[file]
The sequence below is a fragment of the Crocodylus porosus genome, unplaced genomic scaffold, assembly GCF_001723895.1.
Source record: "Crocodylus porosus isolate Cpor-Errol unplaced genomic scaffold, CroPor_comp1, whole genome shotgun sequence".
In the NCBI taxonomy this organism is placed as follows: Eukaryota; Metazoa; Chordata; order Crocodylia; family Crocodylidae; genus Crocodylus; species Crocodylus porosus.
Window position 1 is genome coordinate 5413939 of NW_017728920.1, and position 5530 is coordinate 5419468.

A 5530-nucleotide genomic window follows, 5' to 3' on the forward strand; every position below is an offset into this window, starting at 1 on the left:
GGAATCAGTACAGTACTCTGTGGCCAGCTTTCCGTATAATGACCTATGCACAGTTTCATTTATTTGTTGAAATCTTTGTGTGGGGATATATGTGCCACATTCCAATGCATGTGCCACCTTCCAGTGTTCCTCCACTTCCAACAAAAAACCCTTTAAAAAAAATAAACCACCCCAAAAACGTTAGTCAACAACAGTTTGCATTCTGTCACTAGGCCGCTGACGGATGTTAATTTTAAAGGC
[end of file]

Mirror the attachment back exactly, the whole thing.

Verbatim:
The sequence below is a fragment of the Crocodylus porosus genome, unplaced genomic scaffold, assembly GCF_001723895.1.
Source record: "Crocodylus porosus isolate Cpor-Errol unplaced genomic scaffold, CroPor_comp1, whole genome shotgun sequence".
In the NCBI taxonomy this organism is placed as follows: Eukaryota; Metazoa; Chordata; order Crocodylia; family Crocodylidae; genus Crocodylus; species Crocodylus porosus.
Window position 1 is genome coordinate 5413939 of NW_017728920.1, and position 5530 is coordinate 5419468.

A 5530-nucleotide genomic window follows, 5' to 3' on the forward strand; every position below is an offset into this window, starting at 1 on the left:
GGAATCAGTACAGTACTCTGTGGCCAGCTTTCCGTATAATGACCTATGCACAGTTTCATTTATTTGTTGAAATCTTTGTGTGGGGATATATGTGCCACATTCCAATGCATGTGCCACCTTCCAGTGTTCCTCCACTTCCAACAAAAAACCCTTTAAAAAAAATAAACCACCCCAAAAACGTTAGTCAACAACAGTTTGCATTCTGTCACTAGGCCGCTGACGGATGTTAATTTTAAAGGC